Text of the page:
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Barry Unsworth: Losing Nelson
This is a novel about obsession and identity, about heroes and nationalism. It is also a novel about Lord Nelson. Charles Cleasby is a fairly solitary man. His father died of cancer a few years ago. His mother left them when he was eight. He has minimal contact with his brother. His father left enough money that he does not have to work. Indeed, he seems only to have contact with three groups of people. The first is Mrs. Watson, the cleaning lady, who comes twice a week. Second is the proprietor, manager and sole employee of Avon Secretarial Services, whom Cleasby calls Miss Lily, and who calls once a week to type up Cleasby’s biography of Nelson. Finally, there are the members of the Nelson Society. All three will have been detached by the end of the book.
Cleasby had a psychological disorder when young. It is not clear what the disorder was but it means that he cannot look at computer or TV screens, neither of which he has and which (for the former) necessitates Miss Lily’s weekly visits. While recovering from the disorder, he visits a psychiatrist, who turns him on to Nelson. When the book opens, Cleasby is obsessed with Nelson. Not only is he writing a biography of the Admiral, he is also preparing a talk for the Nelson Society. More particularly, he celebrates every anniversary in Nelson’s calendar, slavishly reconstructing battles at the precise hour that Nelson did what he did. Indeed, Nelson has taken over Cleasby’s life so much that he fully identifies, seeing himself as Nelson’s dark shadow and using the first person, rather than the second or third, when talking about him.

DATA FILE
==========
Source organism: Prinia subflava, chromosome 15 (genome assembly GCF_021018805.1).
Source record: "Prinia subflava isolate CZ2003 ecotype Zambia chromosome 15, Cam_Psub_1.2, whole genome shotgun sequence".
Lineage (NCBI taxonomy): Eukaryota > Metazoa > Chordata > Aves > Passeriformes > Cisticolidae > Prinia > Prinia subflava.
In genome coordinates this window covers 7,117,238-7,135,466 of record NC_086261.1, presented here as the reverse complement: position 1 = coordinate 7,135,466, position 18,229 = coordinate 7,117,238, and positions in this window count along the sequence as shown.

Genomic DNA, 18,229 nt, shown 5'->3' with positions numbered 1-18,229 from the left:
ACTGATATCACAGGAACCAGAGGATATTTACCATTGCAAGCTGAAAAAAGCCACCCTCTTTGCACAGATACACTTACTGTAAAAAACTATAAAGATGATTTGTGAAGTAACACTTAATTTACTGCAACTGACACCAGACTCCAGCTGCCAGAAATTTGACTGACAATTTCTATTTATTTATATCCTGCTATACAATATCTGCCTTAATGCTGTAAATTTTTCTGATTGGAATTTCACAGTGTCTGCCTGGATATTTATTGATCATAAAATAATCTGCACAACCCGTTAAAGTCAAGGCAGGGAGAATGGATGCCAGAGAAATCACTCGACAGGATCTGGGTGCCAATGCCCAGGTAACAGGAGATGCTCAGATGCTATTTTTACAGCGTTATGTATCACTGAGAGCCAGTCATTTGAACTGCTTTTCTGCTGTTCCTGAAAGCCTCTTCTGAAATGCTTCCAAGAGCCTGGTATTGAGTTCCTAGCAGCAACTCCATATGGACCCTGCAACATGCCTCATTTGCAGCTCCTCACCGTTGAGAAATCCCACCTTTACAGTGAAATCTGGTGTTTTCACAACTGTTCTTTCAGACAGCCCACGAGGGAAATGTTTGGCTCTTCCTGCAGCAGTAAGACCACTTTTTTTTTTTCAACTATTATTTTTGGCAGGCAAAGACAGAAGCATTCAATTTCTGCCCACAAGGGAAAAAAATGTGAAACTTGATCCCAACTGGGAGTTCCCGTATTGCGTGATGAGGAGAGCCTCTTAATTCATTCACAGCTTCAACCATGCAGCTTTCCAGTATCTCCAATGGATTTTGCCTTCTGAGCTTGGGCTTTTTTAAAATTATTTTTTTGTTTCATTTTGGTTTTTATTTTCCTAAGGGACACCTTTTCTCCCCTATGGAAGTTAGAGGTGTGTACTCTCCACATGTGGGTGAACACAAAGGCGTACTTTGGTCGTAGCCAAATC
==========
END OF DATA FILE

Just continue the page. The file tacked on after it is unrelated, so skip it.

But Cleasby has a problem. For him, Nelson was the sublime hero, never to be seen again. But it seems that Nelson was responsible – wittingly or unwittingly is not clear – for sending to their deaths numerous Neapolitans, who had surrendered to Nelson after siding with the French against the Bourbons. After their surrender, the British handed them over to the Bourbons who executed them or left them to rot in jail. Cleasby is deeply troubled by this action and tries to find a way of exculpating Nelson. He does not succeed. He is not helped by Miss Lily, who finds other faults with Nelson (his poor treatment of his wife, for example).
Cleasby is a man out of touch with his time. He misses the election (Blair’s first triumph) and fails to understand that hero-worship is not limited to Nelson, when he despises the Nelson Society barman’s adoration of David Bowie (of whom Cleasby has barely heard). He barely even registers his own sexual interest in Miss Lily but even she has to take second place to Nelson. Moreover, he fails to understand that heroes – even Nelson – have flaws. He ends up going to Naples to find out the truth about his hero but the truth is too much for him.
Unsworth does a fine job, not only of telling us about Nelson but also of debunking hero-worship and obsession. He even brings himself – anonymously – into his own novel in a Hitchcockian moment when Cleasby gives his talk to the Nelson Society. Not as fine a work as Sacred Hunger but still a fascinating novel.
First published 1999 by Hamish Hamilton